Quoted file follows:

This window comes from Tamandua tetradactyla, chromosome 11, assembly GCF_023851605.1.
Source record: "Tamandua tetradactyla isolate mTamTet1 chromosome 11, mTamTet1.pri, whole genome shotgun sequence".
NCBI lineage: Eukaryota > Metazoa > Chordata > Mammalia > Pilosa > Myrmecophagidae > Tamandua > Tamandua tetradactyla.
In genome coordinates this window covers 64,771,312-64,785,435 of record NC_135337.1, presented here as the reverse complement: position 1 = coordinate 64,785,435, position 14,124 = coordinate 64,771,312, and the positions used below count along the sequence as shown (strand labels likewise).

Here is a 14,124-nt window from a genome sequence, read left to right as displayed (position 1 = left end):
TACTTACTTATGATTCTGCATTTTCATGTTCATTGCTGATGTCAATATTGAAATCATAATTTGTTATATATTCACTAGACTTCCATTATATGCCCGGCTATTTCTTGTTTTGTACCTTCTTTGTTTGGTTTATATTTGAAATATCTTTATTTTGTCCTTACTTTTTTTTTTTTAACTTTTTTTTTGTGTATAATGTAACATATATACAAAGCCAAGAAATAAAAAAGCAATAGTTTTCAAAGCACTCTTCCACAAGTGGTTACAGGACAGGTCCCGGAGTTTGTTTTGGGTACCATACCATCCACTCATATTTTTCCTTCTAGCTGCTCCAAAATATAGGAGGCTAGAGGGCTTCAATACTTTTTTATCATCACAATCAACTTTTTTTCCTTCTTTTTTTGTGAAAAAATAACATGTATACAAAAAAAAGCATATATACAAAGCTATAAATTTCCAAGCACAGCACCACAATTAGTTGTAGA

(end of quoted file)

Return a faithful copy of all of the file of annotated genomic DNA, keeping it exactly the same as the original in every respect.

This window comes from Tamandua tetradactyla, chromosome 11, assembly GCF_023851605.1.
Source record: "Tamandua tetradactyla isolate mTamTet1 chromosome 11, mTamTet1.pri, whole genome shotgun sequence".
NCBI lineage: Eukaryota > Metazoa > Chordata > Mammalia > Pilosa > Myrmecophagidae > Tamandua > Tamandua tetradactyla.
In genome coordinates this window covers 64,771,312-64,785,435 of record NC_135337.1, presented here as the reverse complement: position 1 = coordinate 64,785,435, position 14,124 = coordinate 64,771,312, and the positions used below count along the sequence as shown (strand labels likewise).

Here is a 14,124-nt window from a genome sequence, read left to right as displayed (position 1 = left end):
TACTTACTTATGATTCTGCATTTTCATGTTCATTGCTGATGTCAATATTGAAATCATAATTTGTTATATATTCACTAGACTTCCATTATATGCCCGGCTATTTCTTGTTTTGTACCTTCTTTGTTTGGTTTATATTTGAAATATCTTTATTTTGTCCTTACTTTTTTTTTTTTAACTTTTTTTTTGTGTATAATGTAACATATATACAAAGCCAAGAAATAAAAAAGCAATAGTTTTCAAAGCACTCTTCCACAAGTGGTTACAGGACAGGTCCCGGAGTTTGTTTTGGGTACCATACCATCCACTCATATTTTTCCTTCTAGCTGCTCCAAAATATAGGAGGCTAGAGGGCTTCAATACTTTTTTATCATCACAATCAACTTTTTTTCCTTCTTTTTTTGTGAAAAAATAACATGTATACAAAAAAAAGCATATATACAAAGCTATAAATTTCCAAGCACAGCACCACAATTAGTTGTAGA